Nobel Prize in Physics 2016 announced

Three scientists, born in the UK but now based in the US, are honoured for their work in the 'flatlands' of physics

October 4, 2016
Alfred Nobel
Source: iStock

This year’s Nobel Prize in physics has been awarded to three men for their work on matter in “strange states”.

David Thouless, Duncan Haldane and Michael Kosterlitz were all born in the UK, but are now based in the United States at the University of Washington, Princeton University and Brown University respectively.

They all used topology – a type of mathematics that looks at step-wise changes in states – to explore strange matter phases such as superconductivity and superfluidity.

“Thanks to their pioneering work, the hunt is now on for new and exotic phases of matter. Many people are hopeful of future applications in both materials science and electronics,” said the Royal Swedish Academy of Sciences, which awards the prizes.

All three scientists studied extremely thin matter, which can be considered either two dimensional or even one dimensional.

In these “flatlands”, as the academy described them, physics is “very different" to what "we recognise in the world around us”.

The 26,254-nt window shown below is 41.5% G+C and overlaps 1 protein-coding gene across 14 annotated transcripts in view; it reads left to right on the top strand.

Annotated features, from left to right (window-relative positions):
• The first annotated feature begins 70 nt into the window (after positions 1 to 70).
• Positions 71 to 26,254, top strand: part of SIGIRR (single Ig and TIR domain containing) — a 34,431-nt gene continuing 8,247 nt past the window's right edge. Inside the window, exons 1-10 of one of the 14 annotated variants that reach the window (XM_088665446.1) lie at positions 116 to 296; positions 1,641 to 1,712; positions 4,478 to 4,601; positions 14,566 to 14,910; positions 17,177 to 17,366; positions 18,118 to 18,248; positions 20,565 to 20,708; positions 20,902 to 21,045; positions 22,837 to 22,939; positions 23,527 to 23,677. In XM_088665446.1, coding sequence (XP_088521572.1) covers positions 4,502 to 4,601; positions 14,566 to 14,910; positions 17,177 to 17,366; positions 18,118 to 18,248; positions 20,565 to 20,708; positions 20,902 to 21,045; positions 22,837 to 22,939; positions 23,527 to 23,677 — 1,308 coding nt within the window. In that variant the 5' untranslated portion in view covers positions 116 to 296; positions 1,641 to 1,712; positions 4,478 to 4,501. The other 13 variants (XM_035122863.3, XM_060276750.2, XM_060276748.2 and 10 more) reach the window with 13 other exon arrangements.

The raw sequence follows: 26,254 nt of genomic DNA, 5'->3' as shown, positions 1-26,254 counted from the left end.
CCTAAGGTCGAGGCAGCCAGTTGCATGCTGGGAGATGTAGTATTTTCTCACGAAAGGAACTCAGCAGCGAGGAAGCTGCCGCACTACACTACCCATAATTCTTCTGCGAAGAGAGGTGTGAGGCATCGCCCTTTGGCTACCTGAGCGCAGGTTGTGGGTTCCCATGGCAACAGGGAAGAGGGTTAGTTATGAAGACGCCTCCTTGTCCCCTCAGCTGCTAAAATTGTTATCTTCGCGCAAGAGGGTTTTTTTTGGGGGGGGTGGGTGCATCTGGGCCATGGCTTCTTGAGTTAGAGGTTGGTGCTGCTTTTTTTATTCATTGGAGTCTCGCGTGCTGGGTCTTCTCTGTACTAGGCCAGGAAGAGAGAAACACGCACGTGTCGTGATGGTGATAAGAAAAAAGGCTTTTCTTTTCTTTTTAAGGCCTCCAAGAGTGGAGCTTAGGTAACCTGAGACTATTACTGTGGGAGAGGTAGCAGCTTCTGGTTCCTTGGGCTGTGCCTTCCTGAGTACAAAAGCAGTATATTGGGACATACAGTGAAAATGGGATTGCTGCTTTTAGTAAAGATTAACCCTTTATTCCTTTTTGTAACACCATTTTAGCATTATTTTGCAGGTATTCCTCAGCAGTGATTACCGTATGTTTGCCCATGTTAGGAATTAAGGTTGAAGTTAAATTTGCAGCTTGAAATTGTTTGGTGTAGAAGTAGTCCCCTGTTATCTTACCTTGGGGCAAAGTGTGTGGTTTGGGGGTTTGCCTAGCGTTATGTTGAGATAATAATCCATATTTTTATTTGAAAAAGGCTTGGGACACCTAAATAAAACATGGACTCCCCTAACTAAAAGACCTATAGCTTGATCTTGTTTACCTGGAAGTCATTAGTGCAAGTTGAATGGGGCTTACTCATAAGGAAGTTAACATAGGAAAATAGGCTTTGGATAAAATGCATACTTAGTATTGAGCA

“New collective phenomena are being continually discovered in these flatlands, and condensed matter physics is now one of the most vibrant fields in physics,” it explained

david.matthews@tesglobal.com

You've reached your article limit

Register to continue

Registration is free and only takes a moment. Once registered you can read a total of 6 articles each month, plus:

  • Sign up for the editor's highlights
  • Receive World University Rankings news first
  • Get job alerts, shortlist jobs and save job searches
  • Participate in reader discussions and post comments
Register

Have your say

Log in or register to post comments

Most Commented

United Nations peace keeper

Understanding the unwritten rules of graduate study is vital if you want to get the most from your PhD supervision, say Kevin O'Gorman and Robert MacIntosh

David Parkins Christmas illustration (22 December 2016)

A Dickensian tale, set in today’s university

Eleanor Shakespeare illustration (5 January 2017)

Fixing problems in the academic job market by reducing the number of PhDs would homogenise the sector, argues Tom Cutterham

Houses of Parliament, Westminster, government

There really is no need for the Higher Education and Research Bill, says Anne Sheppard

poi, circus

Kate Riegle van West had to battle to bring her circus life and her academic life together